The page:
Take the 2-minute tour ×
Stack Overflow is a question and answer site for professional and enthusiast programmers. It's 100% free, no registration required.

Python 3.4 added the ability to define function overloading with static methods. This is essentially the example from the documentation:

from functools import singledispatch


class TestClass(object):
    @singledispatch
    def test_method(arg, verbose=False):
        if verbose:
            print("Let me just say,", end=" ")

        print(arg)

    @test_method.register(int)
    def _(arg):
        print("Strength in numbers, eh?", end=" ")
        print(arg)

    @test_method.register(list)
    def _(arg):
        print("Enumerate this:")

        for i, elem in enumerate(arg):
            print(i, elem)

if __name__ == '__main__':
    TestClass.test_method(55555)
    TestClass.test_method([33, 22, 11])

In its purest form, the singledispatch implementation relies on the first argument to identify type, therefore making it tricky to extend this functionality to instance methods.

Does anyone have any advice for how to use (or jerry-rig) this functionality to get it to work with instance methods?

share|improve this question
    
Can you show a contrived example of the kind of thing you're after? IHMO I think circuits would be a better fit for what you want -- Disclaimer: I'm the developer. –  James Mills Jul 7 '14 at 0:54
    
@JamesMills I don't know if I can update the original post with a complete example and still keep this a serious conversation. Maybe something like @test_method.register(type_) (the standard register() command) followed by "def _(self, arg)", maybe made possible by some intermediary bridge function or 'partial' method (functools.partialmethod). I'm hesitant to make any specific guesses since I don't know how register() transforms the original method. –  Dustin Oprea Jul 7 '14 at 1:03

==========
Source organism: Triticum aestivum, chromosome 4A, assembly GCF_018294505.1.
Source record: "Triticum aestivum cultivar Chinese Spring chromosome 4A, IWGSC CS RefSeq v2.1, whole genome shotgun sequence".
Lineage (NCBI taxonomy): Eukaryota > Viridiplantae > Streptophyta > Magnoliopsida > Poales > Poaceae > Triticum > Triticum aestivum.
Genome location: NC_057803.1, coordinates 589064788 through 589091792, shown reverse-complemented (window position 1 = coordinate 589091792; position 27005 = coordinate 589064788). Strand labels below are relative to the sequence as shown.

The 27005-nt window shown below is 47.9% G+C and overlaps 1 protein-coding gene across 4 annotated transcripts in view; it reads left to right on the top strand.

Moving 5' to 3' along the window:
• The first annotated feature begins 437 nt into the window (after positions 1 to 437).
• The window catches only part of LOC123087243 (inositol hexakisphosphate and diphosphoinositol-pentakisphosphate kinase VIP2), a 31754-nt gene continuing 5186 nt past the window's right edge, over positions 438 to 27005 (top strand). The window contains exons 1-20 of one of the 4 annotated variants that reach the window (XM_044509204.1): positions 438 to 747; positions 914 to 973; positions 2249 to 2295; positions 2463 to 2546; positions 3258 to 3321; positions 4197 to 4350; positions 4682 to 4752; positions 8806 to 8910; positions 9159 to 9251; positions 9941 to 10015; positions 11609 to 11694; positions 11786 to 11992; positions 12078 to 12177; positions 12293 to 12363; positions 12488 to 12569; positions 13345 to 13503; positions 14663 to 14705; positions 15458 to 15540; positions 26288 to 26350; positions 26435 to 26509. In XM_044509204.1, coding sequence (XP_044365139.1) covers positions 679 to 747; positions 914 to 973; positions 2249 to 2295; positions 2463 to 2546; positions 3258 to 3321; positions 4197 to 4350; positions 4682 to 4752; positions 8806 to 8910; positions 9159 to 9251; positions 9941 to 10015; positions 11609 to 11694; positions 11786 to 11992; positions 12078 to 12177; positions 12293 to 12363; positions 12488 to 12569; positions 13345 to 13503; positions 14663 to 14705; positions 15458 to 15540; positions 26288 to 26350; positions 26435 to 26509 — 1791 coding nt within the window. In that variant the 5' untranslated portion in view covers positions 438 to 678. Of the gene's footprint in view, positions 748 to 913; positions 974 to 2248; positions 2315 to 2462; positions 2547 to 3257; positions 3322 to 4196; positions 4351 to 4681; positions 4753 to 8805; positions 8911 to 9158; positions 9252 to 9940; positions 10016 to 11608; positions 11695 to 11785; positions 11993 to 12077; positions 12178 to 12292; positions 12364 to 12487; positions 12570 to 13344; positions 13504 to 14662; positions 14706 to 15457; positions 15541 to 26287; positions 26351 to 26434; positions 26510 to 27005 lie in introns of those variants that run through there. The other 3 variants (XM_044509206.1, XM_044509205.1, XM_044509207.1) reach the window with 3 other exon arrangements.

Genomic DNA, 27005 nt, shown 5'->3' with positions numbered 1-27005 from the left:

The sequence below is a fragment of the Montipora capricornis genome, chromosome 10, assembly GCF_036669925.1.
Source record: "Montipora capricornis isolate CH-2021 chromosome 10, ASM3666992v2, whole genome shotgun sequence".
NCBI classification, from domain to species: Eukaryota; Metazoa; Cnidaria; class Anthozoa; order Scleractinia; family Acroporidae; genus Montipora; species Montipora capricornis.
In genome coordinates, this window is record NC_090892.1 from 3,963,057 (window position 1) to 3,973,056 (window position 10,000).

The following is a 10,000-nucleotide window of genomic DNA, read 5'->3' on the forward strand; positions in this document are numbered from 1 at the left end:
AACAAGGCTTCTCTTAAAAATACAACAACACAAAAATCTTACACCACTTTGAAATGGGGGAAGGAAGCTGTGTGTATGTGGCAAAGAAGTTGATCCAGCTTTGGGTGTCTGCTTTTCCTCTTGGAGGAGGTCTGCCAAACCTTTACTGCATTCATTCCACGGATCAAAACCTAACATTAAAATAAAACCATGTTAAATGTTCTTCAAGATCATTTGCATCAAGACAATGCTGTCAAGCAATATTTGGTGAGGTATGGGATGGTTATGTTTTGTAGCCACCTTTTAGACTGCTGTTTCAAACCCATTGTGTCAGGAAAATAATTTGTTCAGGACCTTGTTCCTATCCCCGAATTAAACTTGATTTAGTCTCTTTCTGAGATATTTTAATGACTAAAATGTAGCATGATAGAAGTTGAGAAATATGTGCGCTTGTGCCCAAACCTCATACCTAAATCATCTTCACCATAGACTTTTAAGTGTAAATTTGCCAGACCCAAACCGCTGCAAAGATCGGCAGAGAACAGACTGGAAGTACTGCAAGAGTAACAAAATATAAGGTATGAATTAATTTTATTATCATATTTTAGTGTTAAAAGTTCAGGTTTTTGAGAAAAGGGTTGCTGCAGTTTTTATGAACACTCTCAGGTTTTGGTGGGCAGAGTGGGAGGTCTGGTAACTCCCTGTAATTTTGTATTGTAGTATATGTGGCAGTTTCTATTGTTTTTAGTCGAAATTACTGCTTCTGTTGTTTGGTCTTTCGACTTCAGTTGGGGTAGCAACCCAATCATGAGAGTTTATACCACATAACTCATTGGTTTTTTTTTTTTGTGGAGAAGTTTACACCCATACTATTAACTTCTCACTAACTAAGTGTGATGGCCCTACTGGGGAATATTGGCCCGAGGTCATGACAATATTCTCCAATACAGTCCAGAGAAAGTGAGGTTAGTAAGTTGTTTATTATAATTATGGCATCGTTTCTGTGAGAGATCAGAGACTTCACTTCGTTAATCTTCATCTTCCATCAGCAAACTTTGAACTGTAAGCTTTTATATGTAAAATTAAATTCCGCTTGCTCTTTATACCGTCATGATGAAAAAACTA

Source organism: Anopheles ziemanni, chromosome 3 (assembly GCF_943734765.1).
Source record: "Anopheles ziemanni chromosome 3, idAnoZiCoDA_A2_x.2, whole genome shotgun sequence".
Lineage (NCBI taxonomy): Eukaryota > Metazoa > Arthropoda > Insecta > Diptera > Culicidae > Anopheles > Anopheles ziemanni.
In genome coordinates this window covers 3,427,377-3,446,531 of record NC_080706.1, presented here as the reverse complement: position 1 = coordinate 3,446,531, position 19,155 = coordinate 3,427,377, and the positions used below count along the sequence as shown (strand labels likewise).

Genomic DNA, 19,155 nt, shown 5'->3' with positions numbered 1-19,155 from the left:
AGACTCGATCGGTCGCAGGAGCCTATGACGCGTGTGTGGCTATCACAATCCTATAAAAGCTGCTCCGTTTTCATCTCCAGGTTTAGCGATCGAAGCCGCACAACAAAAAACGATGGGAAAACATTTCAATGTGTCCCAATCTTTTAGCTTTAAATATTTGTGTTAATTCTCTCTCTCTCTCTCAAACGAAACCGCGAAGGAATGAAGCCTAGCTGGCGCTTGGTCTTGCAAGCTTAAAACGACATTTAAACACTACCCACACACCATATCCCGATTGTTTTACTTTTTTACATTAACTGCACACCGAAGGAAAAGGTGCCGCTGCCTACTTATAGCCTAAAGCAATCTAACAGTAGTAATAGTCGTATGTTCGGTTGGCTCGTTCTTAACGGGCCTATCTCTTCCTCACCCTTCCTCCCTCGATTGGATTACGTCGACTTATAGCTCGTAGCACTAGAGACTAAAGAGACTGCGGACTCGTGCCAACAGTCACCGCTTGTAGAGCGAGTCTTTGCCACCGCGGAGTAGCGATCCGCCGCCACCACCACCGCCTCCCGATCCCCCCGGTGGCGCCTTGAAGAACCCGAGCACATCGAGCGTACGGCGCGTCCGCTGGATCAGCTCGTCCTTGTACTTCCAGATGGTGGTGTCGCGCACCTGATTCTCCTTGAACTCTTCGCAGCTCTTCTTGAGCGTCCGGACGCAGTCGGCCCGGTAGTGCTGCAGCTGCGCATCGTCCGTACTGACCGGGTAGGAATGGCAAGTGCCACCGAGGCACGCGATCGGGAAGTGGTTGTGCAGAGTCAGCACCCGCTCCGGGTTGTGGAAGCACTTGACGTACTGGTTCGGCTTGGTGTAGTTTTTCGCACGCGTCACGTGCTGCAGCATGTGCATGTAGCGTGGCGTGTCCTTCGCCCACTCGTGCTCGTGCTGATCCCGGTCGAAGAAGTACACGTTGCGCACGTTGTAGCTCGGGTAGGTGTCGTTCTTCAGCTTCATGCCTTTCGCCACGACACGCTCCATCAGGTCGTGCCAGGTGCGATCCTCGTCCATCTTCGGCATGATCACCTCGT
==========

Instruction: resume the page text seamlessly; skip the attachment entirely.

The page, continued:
Without knowing more about the problem you're trying to solve in general that's all the advice I can give. AFAIK single-dispatch as introduced in Python 3 was designed for dispatching functions based on the types of arguments passed. –  James Mills Jul 7 '14 at 1:19
    
@JamesMills The problem/desire is being able to get single dispatch on objects (as opposed to classes). I rarely use static methods rather than just reverting plain functions. I could give you an example, but it'd look like every other example of a class with bindable methods in the world with a "register" decorator (I realize that the calling convention of register() requires the base definition to be a static method, so the treatment would have to account for that). –  Dustin Oprea Jul 7 '14 at 1:51
    
That's why I suggested you look at circuits -- it may be "close enough" to what you need. –  James Mills Jul 7 '14 at 2:14

1 Answer 1

up vote 2 down vote accepted

Looking at the source for singledispatch, we can see that the decorator returns a function wrapper(), which selects a function to call from those registered based on the type of args[0] ...

    def wrapper(*args, **kw):
        return dispatch(args[0].__class__)(*args, **kw)

... which is fine for a regular function, but not much use for an instance method, whose first argument is always going to be self.

We can, however, write a new decorator methdispatch, which relies on singledispatch to do the heavy lifting, but instead returns a wrapper function that selects which registered function to call based on the type of args[1]:

from functools import singledispatch, update_wrapper

def methdispatch(func):
    dispatcher = singledispatch(func)
    def wrapper(*args, **kw):
        return dispatcher.dispatch(args[1].__class__)(*args, **kw)
    wrapper.register = dispatcher.register
    update_wrapper(wrapper, func)
    return wrapper

Here's a simple example of the decorator in use:

class Patchwork(object):

    def __init__(self, **kwargs):
        for k, v in kwargs.items():
            setattr(self, k, v)

    @methdispatch
    def get(self, arg):
        return getattr(self, arg, None)

    @get.register(list)
    def _(self, arg):
        return [self.get(x) for x in arg]

Notice that both the decorated get() method and the method registered to list have an initial self argument as usual.

Testing the Patchwork class:

>>> pw = Patchwork(a=1, b=2, c=3)
>>> pw.get("b")
2
>>> pw.get(["a", "c"])
[1, 3]
share|improve this answer
    
Yes! Being, myself, a rather dim individual, I was just wondering if someone could postulate a potential solution using a couple of the existing tools at hand... You know, like with the Apollo 13 mission. Thanks for the PoC. –  Dustin Oprea Jul 7 '14 at 3:41

Your Answer

 
discard

By posting your answer, you agree to the privacy policy and terms of service.

Not the answer you're looking for? Browse other questions tagged or ask your own question.